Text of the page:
Rep. Will Hurd, R-Texas, reintroduced his Modernizing Government Technology (MGT) Act in the House on Friday as Congress dodged an eleventh hour budget fight that would have shut down the government. Hurd told MeriTalk that the timing is designed to get the bill through markup and onto the floor for votes as soon as possible.
“We want to get this marked up as quickly as possible,” said Hurd, explaining that the bill’s establishment of working capital funds within agencies will enable CIOs to quickly start saving money. “The meat of the MGT is the working capital fund, and so once this gets signed into law, the CIOs of these agencies, if they can realize savings then, guess what, they can put that money into a working capital fund.”
Industry Support Growing for Hurd’s IT Modernization Bill
House Majority Leader Kevin McCarthy, R-Calif., said in a statement that he plans to schedule the bill for floor consideration as soon as it advances from the Oversight and Government Reform Committee.
The working capital funds are left to the discretion of agencies under the current bill, which Hurd says will allow the more successful agencies to start programs that work, while others may have to learn from the more successful.
“I don’t expect every agency to be able to take advantage of this, but I think that’s why the decentralization of this works,” said Hurd, adding that the successful agencies act as a “data point” for how to approach broader modernization. For example, Hurd said that he expects integration of rotating capital funds to be included in future agency evaluations under the Federal Information Technology Acquisition Reform Act (FITARA).
However, Hurd said that the bill’s second main provision, a Technology Modernization Fund administered by the General Service Administration’s Technology Transformation Service, will have to be addressed later.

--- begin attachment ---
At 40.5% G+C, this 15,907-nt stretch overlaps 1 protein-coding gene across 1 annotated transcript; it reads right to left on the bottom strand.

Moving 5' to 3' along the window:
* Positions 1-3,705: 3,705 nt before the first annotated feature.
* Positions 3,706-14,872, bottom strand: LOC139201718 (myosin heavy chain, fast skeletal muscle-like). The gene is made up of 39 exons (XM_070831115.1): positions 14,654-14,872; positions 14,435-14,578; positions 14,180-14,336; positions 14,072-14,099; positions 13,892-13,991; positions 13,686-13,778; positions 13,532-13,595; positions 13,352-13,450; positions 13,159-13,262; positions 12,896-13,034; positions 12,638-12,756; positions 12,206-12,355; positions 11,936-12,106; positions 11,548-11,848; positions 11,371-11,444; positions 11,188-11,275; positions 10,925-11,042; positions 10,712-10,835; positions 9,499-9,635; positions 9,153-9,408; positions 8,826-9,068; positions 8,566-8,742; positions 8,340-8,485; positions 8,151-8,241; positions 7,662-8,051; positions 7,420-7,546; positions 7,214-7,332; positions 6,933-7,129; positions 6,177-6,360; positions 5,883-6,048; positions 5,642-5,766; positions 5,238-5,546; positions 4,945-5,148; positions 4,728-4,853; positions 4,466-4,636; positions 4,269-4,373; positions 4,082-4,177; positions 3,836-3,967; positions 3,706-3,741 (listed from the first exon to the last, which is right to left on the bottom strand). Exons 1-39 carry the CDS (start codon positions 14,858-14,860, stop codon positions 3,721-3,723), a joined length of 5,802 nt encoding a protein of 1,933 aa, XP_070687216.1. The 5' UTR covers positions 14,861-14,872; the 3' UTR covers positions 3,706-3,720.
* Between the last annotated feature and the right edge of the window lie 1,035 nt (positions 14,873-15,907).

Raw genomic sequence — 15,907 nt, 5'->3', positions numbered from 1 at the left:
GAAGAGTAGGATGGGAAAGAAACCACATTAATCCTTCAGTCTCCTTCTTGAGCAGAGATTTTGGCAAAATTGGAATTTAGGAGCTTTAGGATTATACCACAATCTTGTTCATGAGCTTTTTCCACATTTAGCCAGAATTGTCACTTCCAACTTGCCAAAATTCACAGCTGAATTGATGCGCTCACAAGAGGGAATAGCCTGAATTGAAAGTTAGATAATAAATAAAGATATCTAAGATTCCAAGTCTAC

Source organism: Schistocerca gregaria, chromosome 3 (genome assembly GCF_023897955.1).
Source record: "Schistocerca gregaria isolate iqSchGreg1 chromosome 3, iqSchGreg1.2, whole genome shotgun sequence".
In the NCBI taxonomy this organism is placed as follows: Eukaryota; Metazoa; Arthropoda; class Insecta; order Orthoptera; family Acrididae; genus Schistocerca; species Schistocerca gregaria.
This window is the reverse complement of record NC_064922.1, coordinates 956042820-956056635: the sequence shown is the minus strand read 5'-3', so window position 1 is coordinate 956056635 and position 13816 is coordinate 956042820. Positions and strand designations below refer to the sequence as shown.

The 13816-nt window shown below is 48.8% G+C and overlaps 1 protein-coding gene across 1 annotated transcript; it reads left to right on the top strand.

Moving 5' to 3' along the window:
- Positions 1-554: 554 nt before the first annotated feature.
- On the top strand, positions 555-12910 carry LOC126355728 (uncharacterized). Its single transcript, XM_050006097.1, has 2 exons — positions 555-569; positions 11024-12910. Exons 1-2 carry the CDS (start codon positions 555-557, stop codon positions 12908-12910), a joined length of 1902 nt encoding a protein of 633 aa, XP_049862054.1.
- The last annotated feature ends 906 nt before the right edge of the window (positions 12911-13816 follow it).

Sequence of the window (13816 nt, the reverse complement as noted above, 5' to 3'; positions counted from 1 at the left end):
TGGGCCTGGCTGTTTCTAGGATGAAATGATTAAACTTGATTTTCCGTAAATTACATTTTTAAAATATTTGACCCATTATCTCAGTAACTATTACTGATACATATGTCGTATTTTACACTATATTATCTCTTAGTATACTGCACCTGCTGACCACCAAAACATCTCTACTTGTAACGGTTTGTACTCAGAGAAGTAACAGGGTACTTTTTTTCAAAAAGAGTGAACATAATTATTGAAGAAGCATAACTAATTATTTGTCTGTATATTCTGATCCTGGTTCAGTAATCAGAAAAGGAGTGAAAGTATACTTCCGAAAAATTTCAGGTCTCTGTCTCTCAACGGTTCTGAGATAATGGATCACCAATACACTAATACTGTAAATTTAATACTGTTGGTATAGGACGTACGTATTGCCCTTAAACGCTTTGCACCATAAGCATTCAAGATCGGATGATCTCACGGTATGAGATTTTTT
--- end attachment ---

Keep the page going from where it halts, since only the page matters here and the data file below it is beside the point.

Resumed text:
“I think that conversation is going to be in 2018, with appropriations,” Hurd said.
Hurd said that the bill is already being championed by Sens. Jerry Moran, R-Kansas, and Tom Udall, D-N.M., and that a Senate companion bill could be introduced as early as today.
Beyond Congress, Hurd’s office has also been working with agencies and members of the administration to create a widely supported version of the bill.
“The Office of American Innovation has been incredibly fantastic in working with us, understanding how they’re looking at modernization long term, looking at how they think these working capital funds and the centralized fund [should work], how they would want to use those in their efforts. That was helpful perspective on how to tweak this bill,” said Hurd.
“We are excited about today’s introduction of the Modernizing Government Technology Act; this important bipartisan work, led by Rep. Will Hurd and Rep. Steny Hoyer, will enable significant progress to be made toward creating a more effective, efficient, and accountable government for all Americans,” said Reed Cordish and Chris Liddell, assistants to the president and members of The White House Office of American Innovation.